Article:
You can even take it a step further and do selected saturation with the control point tool.

Nikon D300 150mm F5.6 ISO 800

You can even take it a step further and do selected saturation with the control point tool.

Color Filters

Back in the day putting color filters on your lens was an interesting way to manipulate the tonality of your final output. What filter did what was something I never learned, why would I want to use green instead of orange?

They have some neat little colored filters to click and simulate the effects, like this shot where we added a “blue” filter.

Silver EFX Pro makes learning that after the fact easy. They have some neat little colored filters to click and simulate the effects, like this shot where we added a “blue” filter.

Another learning tool is the Loupe and Histogram down at the bottom. What makes it interesting is that it has the zone system of exposure evaluation built in. Hover over an exposure zone and it will highlight the areas of the picture that match that zone.

Another learning tool is the Loupe and Histogram down at the bottom. What makes it interesting is that it has the zone system of exposure evaluation built in. Hover over an exposure zone and it will highlight the areas of the picture that match that zone.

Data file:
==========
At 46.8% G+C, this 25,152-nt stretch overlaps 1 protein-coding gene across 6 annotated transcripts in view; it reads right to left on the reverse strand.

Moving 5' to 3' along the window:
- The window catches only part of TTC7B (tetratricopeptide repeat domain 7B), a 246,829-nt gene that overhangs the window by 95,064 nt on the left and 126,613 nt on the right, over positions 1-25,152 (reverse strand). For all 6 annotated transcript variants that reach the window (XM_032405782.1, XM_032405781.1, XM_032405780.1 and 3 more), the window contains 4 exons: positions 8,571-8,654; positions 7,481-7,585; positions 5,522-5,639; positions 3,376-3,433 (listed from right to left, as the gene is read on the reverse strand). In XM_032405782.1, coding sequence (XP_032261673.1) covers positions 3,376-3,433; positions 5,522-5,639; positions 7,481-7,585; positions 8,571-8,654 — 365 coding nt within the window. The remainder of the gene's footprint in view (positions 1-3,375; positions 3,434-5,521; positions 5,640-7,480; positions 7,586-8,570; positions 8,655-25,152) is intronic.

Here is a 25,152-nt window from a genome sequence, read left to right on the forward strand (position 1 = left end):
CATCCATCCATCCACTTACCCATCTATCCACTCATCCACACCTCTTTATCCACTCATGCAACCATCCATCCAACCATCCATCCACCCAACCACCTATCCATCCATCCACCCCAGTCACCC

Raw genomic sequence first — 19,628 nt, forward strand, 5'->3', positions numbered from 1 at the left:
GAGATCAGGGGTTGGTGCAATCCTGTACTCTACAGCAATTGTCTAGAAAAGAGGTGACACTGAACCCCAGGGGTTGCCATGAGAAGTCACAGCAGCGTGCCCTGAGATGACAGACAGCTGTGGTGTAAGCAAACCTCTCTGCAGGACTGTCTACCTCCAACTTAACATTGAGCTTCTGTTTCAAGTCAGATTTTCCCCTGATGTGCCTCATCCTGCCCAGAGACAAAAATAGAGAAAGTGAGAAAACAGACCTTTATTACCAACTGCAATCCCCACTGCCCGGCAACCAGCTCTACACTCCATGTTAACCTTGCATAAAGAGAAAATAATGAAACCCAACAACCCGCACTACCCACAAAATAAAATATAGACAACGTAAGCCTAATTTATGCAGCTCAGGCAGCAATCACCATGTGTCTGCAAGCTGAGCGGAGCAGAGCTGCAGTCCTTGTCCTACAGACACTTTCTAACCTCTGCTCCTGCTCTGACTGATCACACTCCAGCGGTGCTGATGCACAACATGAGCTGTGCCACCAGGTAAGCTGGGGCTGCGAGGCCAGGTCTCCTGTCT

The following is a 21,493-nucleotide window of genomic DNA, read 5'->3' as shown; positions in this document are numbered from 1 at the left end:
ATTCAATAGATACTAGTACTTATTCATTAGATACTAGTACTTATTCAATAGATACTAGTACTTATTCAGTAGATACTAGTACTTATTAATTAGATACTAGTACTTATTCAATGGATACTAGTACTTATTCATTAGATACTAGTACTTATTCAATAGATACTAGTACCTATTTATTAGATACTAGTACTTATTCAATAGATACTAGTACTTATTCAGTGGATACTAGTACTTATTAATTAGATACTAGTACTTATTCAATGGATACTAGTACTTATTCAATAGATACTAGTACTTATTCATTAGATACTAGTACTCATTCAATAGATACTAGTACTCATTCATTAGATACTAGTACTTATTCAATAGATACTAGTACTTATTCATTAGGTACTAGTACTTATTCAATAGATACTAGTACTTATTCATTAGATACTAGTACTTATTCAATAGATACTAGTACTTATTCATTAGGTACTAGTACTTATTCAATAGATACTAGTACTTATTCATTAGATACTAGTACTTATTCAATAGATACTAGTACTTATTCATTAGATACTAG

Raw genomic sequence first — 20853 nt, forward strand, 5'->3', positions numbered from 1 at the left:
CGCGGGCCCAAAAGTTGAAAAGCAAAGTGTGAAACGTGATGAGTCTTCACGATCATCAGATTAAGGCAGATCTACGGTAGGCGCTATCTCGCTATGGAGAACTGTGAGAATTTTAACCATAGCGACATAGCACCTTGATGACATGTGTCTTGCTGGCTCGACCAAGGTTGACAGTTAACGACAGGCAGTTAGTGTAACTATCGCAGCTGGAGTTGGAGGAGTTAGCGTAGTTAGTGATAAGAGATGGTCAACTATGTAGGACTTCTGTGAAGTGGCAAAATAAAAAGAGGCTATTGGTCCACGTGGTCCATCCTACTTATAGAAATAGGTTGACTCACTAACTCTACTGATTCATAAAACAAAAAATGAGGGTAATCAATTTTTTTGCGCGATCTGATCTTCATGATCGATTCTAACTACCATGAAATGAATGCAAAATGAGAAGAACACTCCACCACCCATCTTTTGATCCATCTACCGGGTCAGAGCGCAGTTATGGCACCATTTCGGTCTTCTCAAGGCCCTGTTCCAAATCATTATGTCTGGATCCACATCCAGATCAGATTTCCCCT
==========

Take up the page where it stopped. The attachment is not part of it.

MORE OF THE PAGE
Film Types

When shooting B&W we often chose specific films for specific looks. A combination of the grain structure and tonality. This has been one of the more difficult to reproduce effects in the digital world.

Silver EFX Pro comes with a bunch of film types pre-set and they give you a live preview as you select them.

Simulated Kodak TMAX ISO 400

Silver EFX Pro comes with a bunch of film types pre-set and they give you a live preview as you select them.

Grain

If the presents are not to your liking the Grain and Levels and Curves controls gives you the freedom to go where you want.